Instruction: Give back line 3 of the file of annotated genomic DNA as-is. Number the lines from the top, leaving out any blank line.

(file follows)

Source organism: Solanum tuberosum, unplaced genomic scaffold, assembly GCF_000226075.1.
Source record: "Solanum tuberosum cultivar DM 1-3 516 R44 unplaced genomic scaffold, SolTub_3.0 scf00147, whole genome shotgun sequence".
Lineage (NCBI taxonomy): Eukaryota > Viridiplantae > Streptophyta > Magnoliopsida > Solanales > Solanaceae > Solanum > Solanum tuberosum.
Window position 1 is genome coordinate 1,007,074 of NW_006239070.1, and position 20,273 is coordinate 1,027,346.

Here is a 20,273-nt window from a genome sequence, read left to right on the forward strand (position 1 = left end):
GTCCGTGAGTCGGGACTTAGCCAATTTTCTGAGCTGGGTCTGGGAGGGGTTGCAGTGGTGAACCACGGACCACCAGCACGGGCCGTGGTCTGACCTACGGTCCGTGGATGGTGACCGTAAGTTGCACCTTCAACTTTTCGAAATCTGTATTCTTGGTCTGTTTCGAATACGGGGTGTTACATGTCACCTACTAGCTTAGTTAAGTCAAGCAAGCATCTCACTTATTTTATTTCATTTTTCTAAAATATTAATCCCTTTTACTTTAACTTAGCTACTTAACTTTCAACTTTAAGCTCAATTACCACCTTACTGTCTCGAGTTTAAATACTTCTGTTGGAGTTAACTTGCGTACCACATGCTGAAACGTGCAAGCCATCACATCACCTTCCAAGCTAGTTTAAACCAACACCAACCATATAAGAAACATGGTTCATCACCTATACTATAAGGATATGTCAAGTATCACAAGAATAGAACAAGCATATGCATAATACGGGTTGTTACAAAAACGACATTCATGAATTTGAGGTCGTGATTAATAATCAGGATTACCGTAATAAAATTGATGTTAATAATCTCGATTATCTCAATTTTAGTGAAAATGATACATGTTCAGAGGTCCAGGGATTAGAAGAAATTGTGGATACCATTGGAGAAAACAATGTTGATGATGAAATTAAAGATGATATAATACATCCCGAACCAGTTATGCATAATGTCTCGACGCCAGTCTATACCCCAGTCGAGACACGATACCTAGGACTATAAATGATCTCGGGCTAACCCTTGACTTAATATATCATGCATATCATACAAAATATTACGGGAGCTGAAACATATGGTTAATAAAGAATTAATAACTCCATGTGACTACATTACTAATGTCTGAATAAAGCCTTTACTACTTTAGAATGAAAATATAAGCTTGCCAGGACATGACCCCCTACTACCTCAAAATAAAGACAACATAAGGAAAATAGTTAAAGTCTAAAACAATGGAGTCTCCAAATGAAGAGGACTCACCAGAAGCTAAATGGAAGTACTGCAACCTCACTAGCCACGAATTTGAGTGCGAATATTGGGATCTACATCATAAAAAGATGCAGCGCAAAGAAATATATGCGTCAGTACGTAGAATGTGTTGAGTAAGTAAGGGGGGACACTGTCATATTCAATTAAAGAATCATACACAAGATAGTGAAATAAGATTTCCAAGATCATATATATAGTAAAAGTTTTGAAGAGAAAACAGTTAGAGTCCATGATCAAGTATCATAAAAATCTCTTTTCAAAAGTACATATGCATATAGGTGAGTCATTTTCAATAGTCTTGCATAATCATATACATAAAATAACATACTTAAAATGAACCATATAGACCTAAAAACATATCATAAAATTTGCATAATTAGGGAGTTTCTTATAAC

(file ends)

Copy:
Lineage (NCBI taxonomy): Eukaryota > Viridiplantae > Streptophyta > Magnoliopsida > Solanales > Solanaceae > Solanum > Solanum tuberosum.